Published May 29, 2017When it was announced that Sigur Rós would play an open-air gig at Ontario Place's windswept Echo Beach, it seemed at odds with the essential triumph of their symphonically-inclined post-rock — the suspended landscapes of their music are often treated as delicate stuff demanding the pristine acoustic hallows of opera houses and theatres.
But situated off Lake Ontario, with jets coming in for landing at the nearby island airport, the beach was also a setting that spoke to the vast, scenic openness of their music. So, after the 11-person Rekjanesbær Handbell Choir opened with their contemporary classical vibes (here playing glistening renditions of "Starálfur" and "Hoppípolla"), the band finally took the stage, digging in with a celebratory, elemental display of multi-sensory wonder.
This latest run of dates is an extension of a tour that's seen Sigur Rós pared down to its core trio, stripped of the string and brass performers that have augmented performances for the past decade, and the leaner presence translated into a presentation that was decidedly more "rock show."
Promised as a career-spanning performance consisting of two sets, the night recalled the diametric presentation of 2002's ( ) (perhaps not coincidentally, the album featured most prominently throughout the show) and its sweet and heavy halves — albeit, a more harrowing one that dispensed moments of drama early on, repurposing the stately, mounting desperation of "E-Bow" and "Dauðalagið" for inclusion in the concert's top half and countering it with the muscular resilience of "Festival" and "Kveikur" in the bottom.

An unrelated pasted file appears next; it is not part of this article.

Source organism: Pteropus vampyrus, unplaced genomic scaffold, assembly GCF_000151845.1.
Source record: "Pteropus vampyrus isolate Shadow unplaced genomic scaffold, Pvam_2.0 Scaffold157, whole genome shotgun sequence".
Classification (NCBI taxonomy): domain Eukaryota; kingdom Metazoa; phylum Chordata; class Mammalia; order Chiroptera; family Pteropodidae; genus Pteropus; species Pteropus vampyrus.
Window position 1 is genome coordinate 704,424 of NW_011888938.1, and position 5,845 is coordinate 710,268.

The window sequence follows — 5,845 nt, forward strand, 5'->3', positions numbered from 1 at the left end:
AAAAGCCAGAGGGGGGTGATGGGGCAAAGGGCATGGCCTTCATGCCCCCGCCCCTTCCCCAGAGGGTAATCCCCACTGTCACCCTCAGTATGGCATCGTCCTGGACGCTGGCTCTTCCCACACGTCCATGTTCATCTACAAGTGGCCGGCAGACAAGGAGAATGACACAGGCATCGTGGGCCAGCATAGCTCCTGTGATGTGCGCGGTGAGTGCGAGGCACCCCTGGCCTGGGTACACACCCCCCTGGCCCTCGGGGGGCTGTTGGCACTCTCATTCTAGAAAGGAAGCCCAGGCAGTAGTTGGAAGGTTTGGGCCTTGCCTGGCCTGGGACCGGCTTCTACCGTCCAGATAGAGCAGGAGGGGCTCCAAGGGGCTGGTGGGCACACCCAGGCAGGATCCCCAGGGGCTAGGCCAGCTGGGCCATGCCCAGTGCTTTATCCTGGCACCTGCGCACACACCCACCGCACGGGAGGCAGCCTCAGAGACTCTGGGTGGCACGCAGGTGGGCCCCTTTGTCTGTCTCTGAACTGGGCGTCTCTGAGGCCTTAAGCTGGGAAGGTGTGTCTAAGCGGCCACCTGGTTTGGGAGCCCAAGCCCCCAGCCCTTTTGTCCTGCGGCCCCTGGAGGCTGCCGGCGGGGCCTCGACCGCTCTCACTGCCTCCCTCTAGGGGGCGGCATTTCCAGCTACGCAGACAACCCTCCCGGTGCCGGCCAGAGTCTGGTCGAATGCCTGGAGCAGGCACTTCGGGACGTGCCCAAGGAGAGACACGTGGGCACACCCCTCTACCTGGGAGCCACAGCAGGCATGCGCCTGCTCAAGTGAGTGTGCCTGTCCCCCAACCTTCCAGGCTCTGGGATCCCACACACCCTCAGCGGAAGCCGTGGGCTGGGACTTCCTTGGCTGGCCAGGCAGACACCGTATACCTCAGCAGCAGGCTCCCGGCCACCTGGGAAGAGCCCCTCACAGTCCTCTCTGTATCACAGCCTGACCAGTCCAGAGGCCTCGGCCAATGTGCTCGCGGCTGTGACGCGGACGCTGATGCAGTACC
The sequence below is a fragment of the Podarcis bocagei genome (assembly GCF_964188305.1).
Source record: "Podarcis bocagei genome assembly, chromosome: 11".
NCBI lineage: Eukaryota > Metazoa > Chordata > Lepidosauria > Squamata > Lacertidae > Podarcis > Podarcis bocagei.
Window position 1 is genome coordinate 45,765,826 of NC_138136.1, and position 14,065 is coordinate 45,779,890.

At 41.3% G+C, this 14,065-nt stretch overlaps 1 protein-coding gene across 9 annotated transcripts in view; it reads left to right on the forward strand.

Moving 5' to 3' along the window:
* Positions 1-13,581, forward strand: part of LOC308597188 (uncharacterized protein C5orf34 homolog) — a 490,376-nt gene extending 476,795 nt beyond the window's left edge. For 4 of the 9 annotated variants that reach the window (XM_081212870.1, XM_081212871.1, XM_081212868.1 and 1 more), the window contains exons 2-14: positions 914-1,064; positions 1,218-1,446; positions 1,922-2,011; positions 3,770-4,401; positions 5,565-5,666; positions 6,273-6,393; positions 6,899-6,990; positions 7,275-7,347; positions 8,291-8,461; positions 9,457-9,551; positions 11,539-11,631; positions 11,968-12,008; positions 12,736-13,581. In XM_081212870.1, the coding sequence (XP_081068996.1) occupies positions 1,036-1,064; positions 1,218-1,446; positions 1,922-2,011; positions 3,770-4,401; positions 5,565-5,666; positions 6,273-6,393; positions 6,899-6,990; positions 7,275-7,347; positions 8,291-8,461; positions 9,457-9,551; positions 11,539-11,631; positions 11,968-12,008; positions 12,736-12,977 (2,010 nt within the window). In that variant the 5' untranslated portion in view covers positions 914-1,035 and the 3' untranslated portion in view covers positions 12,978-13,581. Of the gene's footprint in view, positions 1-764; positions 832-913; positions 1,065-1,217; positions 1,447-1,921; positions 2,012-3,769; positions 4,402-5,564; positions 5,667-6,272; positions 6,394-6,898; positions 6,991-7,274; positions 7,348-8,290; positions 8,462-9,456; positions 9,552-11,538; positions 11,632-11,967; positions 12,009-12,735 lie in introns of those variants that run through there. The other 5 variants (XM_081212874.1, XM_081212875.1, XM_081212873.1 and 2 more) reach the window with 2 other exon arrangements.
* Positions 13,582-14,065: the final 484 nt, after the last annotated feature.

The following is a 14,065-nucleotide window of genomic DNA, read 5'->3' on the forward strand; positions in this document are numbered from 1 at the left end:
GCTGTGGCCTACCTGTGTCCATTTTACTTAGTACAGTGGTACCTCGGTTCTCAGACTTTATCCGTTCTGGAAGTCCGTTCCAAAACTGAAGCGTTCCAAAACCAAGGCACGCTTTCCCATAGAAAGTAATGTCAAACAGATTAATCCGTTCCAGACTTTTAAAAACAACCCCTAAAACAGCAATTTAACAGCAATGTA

Playing amongst an intricate setup of light scrims, while Sigur Rós tended the more intimate and introspective material in the first half, the visuals stuck to subtler, ambient touches that took the backseat as the band moved about the stage switching instruments (in order to facilitate the intricate layers the music depended on, all members helmed keyboards or synths at some point). But when they returned from the intermission, the crowd got a light show worthy of an arena. Obscured by a stage-spanning screen, Jónsi, Orri Páll Dýrason and Georg Hólm appeared at the back of the stage conjuring new tour staple "Óveður" from synths and a sample pad, curling clouds unfurling as Dýrason's sample strikes triggered explosive blasts of light.
For a dazzling "Sæglópur," the screen lifted and the band returned to the front of the stage, a celestial landscape of twinkling galaxies dancing and bursting ecstatically around them. Grander touches like this continued to amplify the intensity of tracks like "Ný Batterí" and "Vaka," a strobing assault of colour firing along to the triumphant finish of set closer "Popplagið" as the band set down their instruments and parted the stage to the dying cries of Jónsi's distorted guitar.
This all provoked rapturous cheers and applause, but when Sigur Rós returned, they just clapped right back, a big "Takk…" ("thanks," in Icelandic) scrawled across the screen behind them. Takk, indeed.